The google libraries are a slight exception to the rule as the common what to reference them is not using the full module path, but just with google as the prefix (import "google/api/annotation.proto" ).

Even though this was, what seemed to be, the common method, we decided to choose a different path, which resulted in some initial headache.

In retrospect, I think that if a single repo works for you, by all means go for it. A single proto repository will solve a lot of pain involved working with the proto compiler and the different plugins. It’s very intuitive.

Don’t get me wrong, it still wont be a walk in the park and you will probably encounter quite some challenges during the initial adaptation period. There are also some challenges there with packaging the compilation results of proto files.

I won’t be covering those, since we didn’t go that way.

Our method: protos in the service repository

The method we chose was putting the proto files inside the service’s repository.

Below you can see an example layout of the different services in our github account . Each service is a different git repository.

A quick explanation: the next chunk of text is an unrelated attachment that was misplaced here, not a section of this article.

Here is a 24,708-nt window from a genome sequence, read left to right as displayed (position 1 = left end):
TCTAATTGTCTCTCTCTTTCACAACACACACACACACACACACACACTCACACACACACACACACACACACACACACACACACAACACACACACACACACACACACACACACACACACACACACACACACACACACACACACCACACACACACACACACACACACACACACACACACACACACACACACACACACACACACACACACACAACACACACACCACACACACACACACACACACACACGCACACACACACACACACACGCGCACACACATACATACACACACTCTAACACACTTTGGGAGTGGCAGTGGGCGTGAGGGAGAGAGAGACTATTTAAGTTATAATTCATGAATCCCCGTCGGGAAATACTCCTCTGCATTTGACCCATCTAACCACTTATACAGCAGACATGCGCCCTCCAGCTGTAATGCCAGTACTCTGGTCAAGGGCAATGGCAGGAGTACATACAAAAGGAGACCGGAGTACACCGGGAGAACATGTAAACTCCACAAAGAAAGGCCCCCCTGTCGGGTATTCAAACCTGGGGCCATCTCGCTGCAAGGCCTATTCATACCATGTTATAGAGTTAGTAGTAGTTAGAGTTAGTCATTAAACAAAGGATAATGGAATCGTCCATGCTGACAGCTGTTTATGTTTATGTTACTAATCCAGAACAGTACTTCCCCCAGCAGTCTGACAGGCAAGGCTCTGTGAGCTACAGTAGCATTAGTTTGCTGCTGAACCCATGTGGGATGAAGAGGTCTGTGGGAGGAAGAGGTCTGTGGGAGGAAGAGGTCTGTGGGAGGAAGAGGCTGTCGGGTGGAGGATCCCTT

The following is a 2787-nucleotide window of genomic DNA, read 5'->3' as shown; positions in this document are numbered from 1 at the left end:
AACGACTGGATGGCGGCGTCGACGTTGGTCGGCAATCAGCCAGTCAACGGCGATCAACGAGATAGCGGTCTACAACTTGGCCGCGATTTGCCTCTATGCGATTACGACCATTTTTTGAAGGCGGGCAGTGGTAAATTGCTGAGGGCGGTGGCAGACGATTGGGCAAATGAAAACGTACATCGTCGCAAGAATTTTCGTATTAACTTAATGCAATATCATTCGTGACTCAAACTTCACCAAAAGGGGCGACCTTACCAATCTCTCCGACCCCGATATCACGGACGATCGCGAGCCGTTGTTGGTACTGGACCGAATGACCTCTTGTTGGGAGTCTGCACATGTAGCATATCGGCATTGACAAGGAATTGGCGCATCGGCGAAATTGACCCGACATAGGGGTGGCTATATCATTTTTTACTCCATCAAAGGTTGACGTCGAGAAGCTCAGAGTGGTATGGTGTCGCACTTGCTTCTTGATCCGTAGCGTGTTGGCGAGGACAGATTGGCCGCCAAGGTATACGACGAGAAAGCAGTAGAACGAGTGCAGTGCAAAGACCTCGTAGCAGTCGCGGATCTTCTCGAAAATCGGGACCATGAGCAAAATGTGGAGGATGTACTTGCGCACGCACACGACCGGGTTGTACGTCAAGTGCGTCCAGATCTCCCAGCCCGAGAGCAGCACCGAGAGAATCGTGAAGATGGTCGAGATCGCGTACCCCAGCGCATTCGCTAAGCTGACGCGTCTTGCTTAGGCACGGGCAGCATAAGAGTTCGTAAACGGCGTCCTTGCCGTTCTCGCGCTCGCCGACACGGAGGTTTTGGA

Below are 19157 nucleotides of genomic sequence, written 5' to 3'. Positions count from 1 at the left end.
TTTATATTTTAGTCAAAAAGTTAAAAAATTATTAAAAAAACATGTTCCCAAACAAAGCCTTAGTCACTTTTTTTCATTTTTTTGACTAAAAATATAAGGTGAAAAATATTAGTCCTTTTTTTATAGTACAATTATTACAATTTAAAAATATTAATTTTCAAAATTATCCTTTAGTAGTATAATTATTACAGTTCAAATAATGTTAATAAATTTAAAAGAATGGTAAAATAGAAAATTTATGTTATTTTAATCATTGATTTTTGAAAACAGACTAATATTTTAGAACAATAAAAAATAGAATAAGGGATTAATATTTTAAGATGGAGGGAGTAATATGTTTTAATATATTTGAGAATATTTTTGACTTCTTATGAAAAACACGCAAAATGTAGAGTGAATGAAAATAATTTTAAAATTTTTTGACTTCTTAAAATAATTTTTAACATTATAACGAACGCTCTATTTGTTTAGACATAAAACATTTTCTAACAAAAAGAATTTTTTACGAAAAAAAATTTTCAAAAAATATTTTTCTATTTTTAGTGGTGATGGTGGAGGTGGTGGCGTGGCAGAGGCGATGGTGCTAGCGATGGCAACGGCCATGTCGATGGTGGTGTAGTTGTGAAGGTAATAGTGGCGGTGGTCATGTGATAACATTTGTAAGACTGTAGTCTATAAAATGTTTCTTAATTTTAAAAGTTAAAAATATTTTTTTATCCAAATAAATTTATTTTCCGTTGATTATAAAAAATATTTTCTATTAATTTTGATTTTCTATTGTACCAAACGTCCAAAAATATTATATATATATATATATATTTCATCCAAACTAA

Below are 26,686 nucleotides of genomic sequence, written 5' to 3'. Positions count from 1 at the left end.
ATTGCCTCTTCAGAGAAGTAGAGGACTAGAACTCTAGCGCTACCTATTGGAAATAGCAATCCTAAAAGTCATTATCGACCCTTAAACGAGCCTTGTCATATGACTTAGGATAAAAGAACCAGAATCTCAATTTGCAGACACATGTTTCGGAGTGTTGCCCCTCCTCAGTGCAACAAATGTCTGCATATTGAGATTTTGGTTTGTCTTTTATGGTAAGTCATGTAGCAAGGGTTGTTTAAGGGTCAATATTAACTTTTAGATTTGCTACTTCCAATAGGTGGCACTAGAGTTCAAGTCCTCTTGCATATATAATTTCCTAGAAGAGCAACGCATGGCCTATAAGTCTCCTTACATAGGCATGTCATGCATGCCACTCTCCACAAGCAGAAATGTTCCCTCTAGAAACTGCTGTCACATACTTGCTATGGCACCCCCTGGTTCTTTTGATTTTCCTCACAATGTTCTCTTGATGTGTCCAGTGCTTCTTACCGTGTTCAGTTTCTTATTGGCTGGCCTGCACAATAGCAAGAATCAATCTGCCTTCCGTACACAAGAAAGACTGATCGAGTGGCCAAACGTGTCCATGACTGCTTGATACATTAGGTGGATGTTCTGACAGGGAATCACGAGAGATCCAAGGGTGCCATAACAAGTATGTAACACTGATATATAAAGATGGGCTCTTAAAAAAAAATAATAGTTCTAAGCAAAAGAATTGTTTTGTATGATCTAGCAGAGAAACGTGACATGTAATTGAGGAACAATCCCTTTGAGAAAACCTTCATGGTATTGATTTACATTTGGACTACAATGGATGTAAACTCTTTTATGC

│ │ go.mod
│ │
│ └───api
│ │ go.mod
│ │
│ ├───external-api
│ │ └───v1
│ └───internal-api
│ └───v1
│ │ go.mod
│ │
│ └───api
│ │ go.mod
│ │
│ ├───external-api
│ │ └───v1
│ └───internal-api
│ └───v1
│ go.mod

│ go.mod

│ └───v1

Under each service’s repository:

  1. There is an api directory, which is a go module in itself. Other services may reference it using Go Modules.
  2. Proto files reside either in api/external-api or api/internal-api depending on their responsibilities.
  3. Proto files are compiled using the protoc compiler. The compilation results for Go are stored next to the proto files in either api/external-api or api/internal-api directories. They are committed to source control just like regular code.

We like this approach because:

  1. Modifying a proto file is just like modifying the code. It’s just a file inside the repository and it can be done rapidly during microservice development.
  2. Proto files and their compilation results are versioned together with the code that implements the servies.
  3. If service1 wants to talk to service2 using a gRPC client, it will use go modules to fetch service2‘s compiled proto messages and clients. It can reference the auto-generated client code and the message structs to easily communicate with service2 using native Go tools.

How do we manage 3rd party dependencies?

One may ask, how do you manage dependencies for 3rd party proto modules? What happens when service1 wants to include service2 proto message as a part of its own proto message?

message Service1Message {
service2.Service2Message test=1;